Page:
This years squad is definitely a versatile group of players, with a deeper than usual bench filling in for different roles. Now that James Southerland has the confidence in his perimeter shot and has shown some spots of inspired defense, the missing pieces of the squad are starting to get filled in. I would still like to see Scoop Jardine pass the ball more often and be a little more careful with it, despite his nine assists the last game. Better defense from Dion Waiters would be great (though he is improving), and a good 20 minute effort in some game, any game, by Fab Melo would really inspire me. The fact that Kris Joseph is hitting his 3's is very encouraging for the long term progress of this team.

But they team is playing shutdown defense like they did last year, and quickly converting to their transition game for easy baskets. And the team is crashing the board very well, something that has not always been a trademark of Syracuse teams. I think the top squads like Pitt and UConn will give the Orange a real test because they are so familiar with our zone defense and don’t typically get rattled, but I do like how this team is playing.

15-0 is very tough, as evidenced by the exclusive five member club. Last year’s team, which I think was much better than this year’s team, only went 13-0 before losing their first game. And I thought last year’s team had an excellent chance of winning the National Championship before the Arinze Onuaku injury finally came to hurt them in the Butler game.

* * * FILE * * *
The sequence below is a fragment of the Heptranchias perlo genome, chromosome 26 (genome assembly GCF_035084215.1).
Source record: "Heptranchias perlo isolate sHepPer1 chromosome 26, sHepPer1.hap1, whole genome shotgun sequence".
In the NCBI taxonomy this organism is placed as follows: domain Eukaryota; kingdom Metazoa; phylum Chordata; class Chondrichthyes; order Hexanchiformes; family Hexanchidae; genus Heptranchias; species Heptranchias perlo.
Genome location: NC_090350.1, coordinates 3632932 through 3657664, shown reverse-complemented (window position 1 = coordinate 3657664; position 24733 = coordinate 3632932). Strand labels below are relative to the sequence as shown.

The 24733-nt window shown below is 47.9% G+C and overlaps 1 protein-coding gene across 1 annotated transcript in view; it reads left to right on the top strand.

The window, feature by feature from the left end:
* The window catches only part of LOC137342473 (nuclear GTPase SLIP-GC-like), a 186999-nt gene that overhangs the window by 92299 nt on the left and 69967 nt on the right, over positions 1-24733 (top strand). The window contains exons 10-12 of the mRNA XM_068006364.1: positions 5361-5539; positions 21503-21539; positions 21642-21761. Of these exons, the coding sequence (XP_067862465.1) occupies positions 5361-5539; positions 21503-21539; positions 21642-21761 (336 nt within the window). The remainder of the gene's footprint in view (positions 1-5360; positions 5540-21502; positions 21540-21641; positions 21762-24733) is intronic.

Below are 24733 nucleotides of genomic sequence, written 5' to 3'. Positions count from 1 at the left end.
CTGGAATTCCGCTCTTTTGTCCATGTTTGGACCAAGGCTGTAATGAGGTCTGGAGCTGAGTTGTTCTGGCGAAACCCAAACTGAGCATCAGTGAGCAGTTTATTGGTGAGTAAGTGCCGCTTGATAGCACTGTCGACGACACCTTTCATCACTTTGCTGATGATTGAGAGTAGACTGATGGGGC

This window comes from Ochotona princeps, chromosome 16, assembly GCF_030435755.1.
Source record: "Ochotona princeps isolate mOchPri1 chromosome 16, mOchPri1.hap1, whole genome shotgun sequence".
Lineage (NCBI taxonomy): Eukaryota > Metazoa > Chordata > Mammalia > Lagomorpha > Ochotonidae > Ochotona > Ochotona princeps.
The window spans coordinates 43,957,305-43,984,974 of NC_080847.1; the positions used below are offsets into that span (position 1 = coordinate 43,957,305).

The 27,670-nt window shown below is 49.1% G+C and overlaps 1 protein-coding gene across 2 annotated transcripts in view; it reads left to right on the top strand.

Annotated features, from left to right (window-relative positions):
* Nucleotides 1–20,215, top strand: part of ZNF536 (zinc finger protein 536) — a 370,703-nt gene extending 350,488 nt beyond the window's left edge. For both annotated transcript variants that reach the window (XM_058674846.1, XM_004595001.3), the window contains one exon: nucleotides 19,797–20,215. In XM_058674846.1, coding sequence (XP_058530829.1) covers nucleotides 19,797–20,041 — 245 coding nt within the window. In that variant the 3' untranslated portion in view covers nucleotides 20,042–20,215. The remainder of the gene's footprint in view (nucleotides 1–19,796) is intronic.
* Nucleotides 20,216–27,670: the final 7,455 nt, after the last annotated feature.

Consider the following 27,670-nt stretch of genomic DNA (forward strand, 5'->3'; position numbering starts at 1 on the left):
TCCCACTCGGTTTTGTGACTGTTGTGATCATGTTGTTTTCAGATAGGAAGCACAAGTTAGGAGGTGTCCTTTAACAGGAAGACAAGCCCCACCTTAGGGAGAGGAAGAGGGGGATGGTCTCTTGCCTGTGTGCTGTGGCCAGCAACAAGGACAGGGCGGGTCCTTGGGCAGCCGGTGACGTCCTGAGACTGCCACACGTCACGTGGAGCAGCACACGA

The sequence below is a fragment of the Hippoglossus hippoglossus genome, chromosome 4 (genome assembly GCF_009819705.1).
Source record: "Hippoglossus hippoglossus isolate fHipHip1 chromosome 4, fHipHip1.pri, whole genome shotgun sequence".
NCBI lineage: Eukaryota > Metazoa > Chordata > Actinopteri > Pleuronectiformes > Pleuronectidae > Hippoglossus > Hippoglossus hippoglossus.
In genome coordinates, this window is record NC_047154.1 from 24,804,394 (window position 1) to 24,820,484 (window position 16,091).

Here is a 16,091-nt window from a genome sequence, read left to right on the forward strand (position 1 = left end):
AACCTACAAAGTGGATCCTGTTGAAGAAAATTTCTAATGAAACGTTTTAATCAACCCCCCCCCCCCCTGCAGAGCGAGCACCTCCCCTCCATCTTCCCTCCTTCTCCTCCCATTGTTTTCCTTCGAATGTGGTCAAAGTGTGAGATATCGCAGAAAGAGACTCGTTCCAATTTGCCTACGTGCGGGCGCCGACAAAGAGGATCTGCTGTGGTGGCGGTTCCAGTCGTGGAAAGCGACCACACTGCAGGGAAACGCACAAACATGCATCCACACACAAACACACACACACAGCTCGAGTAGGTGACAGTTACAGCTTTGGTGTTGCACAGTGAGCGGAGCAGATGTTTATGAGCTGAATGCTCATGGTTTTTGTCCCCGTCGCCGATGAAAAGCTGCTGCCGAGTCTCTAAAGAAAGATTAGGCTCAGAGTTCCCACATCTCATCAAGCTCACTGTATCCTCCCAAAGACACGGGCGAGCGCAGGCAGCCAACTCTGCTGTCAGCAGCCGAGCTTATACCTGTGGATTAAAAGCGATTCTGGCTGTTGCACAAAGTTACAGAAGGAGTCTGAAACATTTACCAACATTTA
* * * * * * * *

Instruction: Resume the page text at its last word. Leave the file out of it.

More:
So, how have the other four 15-0 teams finished?

The 1999-2000 squad was the last team to start 15-0, and they started off the season 19-0, a school record for most wins to start a season. This wasn’t the best team in Syracuse history, but like this year’s squad, was an outstanding defensive team. Etan Thomas, two time Big East Defensive Player of the Year, anchored the middle of the defense. Add in Jason Hart to harass the opposing guards and Ryan Blackwell to guard the post players, and it was a tough team to score on. The team would end up 26-6, winning the Big East regular season championship, and losing in the Sweet Sixteen.

1986-1987 team unexpectedly started 15-0 behind an unknown point guard named Sherman Douglas. The team had lost Pearl Washington, Rafael Addison, and Wendell Alexis from the year before, so expectations were not high. This team finished 31-7, as the Big East regular season champions. Douglas, along with Rony Seikaly, Derek Coleman, Howard Triche and Greg Monroe would make an impressive run through the NCAA tournament, only to lose to in the National Championship game to the Indiana Hoosiers.

The 1925-1926 team was led by the Three Musketeers: All-American junior Vic Hanson, and his classmates Charlie Lee and Gotch Carr would start out 15-0. They would lose their first (and only game) on February 24th at Penn State 37-31. A few weeks later they would play the Nittany Lions again, easily beating them 29-12 to revenge the victory. The squad was awarded the National Championship by the Helms Foundation for their 19-1 season.

The 1917-1918 team was the first one to start out 15-0, and they went to 16-0 behind All-Americans Joe Schwarzer and Bob Marcus. The team was a dominant defensive presence, and would enter the last game of the season undefeated. In a very physical game, Penn would beat the Orangemen 17-16. Penn would score only 2 points from the floor, the rest from the free throw line, as Penn’s Sweeney went 15-16 from the free throw line. Meanwhile, Syracuse’s Schwarzer, normally an excellent free throw shooter was only 5 of 13. The Orangemen were still awarded the National Championship by the Helms Foundation for their outstanding 16-1 record.

All five of these teams were outstanding defensive teams with strong rebounders and excellent guard play. Let’s see how far the 2010-2011 edition can go.